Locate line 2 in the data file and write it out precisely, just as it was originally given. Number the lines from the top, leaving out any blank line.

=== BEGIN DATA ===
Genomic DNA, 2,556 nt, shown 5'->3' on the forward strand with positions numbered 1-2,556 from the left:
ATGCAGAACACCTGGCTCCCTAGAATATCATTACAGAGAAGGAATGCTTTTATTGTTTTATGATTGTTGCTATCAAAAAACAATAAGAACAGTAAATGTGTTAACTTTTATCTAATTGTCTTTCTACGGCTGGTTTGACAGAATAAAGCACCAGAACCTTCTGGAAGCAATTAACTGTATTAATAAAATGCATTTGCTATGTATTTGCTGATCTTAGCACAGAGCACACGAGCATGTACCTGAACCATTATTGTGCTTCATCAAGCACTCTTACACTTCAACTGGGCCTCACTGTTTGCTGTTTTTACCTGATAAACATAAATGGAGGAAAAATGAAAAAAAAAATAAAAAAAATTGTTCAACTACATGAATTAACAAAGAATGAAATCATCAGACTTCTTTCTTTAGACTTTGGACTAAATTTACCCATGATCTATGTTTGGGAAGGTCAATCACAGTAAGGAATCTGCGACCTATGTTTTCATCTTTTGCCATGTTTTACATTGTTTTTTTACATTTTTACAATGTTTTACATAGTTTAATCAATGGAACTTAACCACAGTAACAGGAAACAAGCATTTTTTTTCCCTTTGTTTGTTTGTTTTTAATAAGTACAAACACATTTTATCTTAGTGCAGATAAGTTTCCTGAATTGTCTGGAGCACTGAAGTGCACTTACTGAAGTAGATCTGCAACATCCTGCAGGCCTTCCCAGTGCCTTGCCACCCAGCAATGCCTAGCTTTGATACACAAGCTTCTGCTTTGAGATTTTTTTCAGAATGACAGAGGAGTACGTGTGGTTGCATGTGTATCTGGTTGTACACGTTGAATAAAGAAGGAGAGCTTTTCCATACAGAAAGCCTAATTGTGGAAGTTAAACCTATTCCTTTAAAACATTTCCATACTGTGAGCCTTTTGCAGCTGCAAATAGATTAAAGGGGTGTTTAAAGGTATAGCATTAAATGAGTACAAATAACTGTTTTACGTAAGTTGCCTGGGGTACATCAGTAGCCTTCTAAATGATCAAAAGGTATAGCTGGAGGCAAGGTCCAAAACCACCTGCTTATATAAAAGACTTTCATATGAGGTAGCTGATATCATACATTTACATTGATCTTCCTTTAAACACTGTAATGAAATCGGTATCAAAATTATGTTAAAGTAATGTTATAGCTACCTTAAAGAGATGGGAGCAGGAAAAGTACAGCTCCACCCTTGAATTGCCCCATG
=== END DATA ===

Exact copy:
ATGCAGAACACCTGGCTCCCTAGAATATCATTACAGAGAAGGAATGCTTTTATTGTTTTATGATTGTTGCTATCAAAAAACAATAAGAACAGTAAATGTGTTAACTTTTATCTAATTGTCTTTCTACGGCTGGTTTGACAGAATAAAGCACCAGAACCTTCTGGAAGCAATTAACTGTATTAATAAAATGCATTTGCTATGTATTTGCTGATCTTAGCACAGAGCACACGAGCATGTACCTGAACCATTATTGTGCTTCATCAAGCACTCTTACACTTCAACTGGGCCTCACTGTTTGCTGTTTTTACCTGATAAACATAAATGGAGGAAAAATGAAAAAAAAAATAAAAAAAATTGTTCAACTACATGAATTAACAAAGAATGAAATCATCAGACTTCTTTCTTTAGACTTTGGACTAAATTTACCCATGATCTATGTTTGGGAAGGTCAATCACAGTAAGGAATCTGCGACCTATGTTTTCATCTTTTGCCATGTTTTACATTGTTTTTTTACATTTTTACAATGTTTTACATAGTTTAATCAATGGAACTTAACCACAGTAACAGGAAACAAGCATTTTTTTTCCCTTTGTTTGTTTGTTTTTAATAAGTACAAACACATTTTATCTTAGTGCAGATAAGTTTCCTGAATTGTCTGGAGCACTGAAGTGCACTTACTGAAGTAGATCTGCAACATCCTGCAGGCCTTCCCAGTGCCTTGCCACCCAGCAATGCCTAGCTTTGATACACAAGCTTCTGCTTTGAGATTTTTTTCAGAATGACAGAGGAGTACGTGTGGTTGCATGTGTATCTGGTTGTACACGTTGAATAAAGAAGGAGAGCTTTTCCATACAGAAAGCCTAATTGTGGAAGTTAAACCTATTCCTTTAAAACATTTCCATACTGTGAGCCTTTTGCAGCTGCAAATAGATTAAAGGGGTGTTTAAAGGTATAGCATTAAATGAGTACAAATAACTGTTTTACGTAAGTTGCCTGGGGTACATCAGTAGCCTTCTAAATGATCAAAAGGTATAGCTGGAGGCAAGGTCCAAAACCACCTGCTTATATAAAAGACTTTCATATGAGGTAGCTGATATCATACATTTACATTGATCTTCCTTTAAACACTGTAATGAAATCGGTATCAAAATTATGTTAAAGTAATGTTATAGCTACCTTAAAGAGATGGGAGCAGGAAAAGTACAGCTCCACCCTTGAATTGCCCCATG